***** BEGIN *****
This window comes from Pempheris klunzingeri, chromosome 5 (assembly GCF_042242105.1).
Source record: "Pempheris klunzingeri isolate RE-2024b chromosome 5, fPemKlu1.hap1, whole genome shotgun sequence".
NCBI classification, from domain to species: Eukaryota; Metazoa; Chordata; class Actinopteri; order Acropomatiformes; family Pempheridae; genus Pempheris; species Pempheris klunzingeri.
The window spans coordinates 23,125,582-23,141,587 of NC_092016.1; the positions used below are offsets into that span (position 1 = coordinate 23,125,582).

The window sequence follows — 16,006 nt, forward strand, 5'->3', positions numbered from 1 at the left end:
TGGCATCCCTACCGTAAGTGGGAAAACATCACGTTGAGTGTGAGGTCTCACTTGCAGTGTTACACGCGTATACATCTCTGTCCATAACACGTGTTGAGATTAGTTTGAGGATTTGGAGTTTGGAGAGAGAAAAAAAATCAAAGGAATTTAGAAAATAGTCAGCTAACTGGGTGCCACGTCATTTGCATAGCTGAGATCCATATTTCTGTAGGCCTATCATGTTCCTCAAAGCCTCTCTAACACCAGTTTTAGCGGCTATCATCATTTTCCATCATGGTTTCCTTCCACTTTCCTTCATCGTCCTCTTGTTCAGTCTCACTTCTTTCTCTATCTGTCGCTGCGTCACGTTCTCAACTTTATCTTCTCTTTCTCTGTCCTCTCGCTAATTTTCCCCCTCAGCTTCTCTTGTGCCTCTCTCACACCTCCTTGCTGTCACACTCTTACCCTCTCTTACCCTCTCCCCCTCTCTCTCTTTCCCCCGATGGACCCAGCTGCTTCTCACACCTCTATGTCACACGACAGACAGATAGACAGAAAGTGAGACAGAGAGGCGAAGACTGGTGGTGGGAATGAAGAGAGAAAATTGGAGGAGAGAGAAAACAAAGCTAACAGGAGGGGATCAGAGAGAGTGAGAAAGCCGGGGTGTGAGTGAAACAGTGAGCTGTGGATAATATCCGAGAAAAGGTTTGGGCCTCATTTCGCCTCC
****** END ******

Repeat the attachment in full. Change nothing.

This window comes from Pempheris klunzingeri, chromosome 5 (assembly GCF_042242105.1).
Source record: "Pempheris klunzingeri isolate RE-2024b chromosome 5, fPemKlu1.hap1, whole genome shotgun sequence".
NCBI classification, from domain to species: Eukaryota; Metazoa; Chordata; class Actinopteri; order Acropomatiformes; family Pempheridae; genus Pempheris; species Pempheris klunzingeri.
The window spans coordinates 23,125,582-23,141,587 of NC_092016.1; the positions used below are offsets into that span (position 1 = coordinate 23,125,582).

The window sequence follows — 16,006 nt, forward strand, 5'->3', positions numbered from 1 at the left end:
TGGCATCCCTACCGTAAGTGGGAAAACATCACGTTGAGTGTGAGGTCTCACTTGCAGTGTTACACGCGTATACATCTCTGTCCATAACACGTGTTGAGATTAGTTTGAGGATTTGGAGTTTGGAGAGAGAAAAAAAATCAAAGGAATTTAGAAAATAGTCAGCTAACTGGGTGCCACGTCATTTGCATAGCTGAGATCCATATTTCTGTAGGCCTATCATGTTCCTCAAAGCCTCTCTAACACCAGTTTTAGCGGCTATCATCATTTTCCATCATGGTTTCCTTCCACTTTCCTTCATCGTCCTCTTGTTCAGTCTCACTTCTTTCTCTATCTGTCGCTGCGTCACGTTCTCAACTTTATCTTCTCTTTCTCTGTCCTCTCGCTAATTTTCCCCCTCAGCTTCTCTTGTGCCTCTCTCACACCTCCTTGCTGTCACACTCTTACCCTCTCTTACCCTCTCCCCCTCTCTCTCTTTCCCCCGATGGACCCAGCTGCTTCTCACACCTCTATGTCACACGACAGACAGATAGACAGAAAGTGAGACAGAGAGGCGAAGACTGGTGGTGGGAATGAAGAGAGAAAATTGGAGGAGAGAGAAAACAAAGCTAACAGGAGGGGATCAGAGAGAGTGAGAAAGCCGGGGTGTGAGTGAAACAGTGAGCTGTGGATAATATCCGAGAAAAGGTTTGGGCCTCATTTCGCCTCC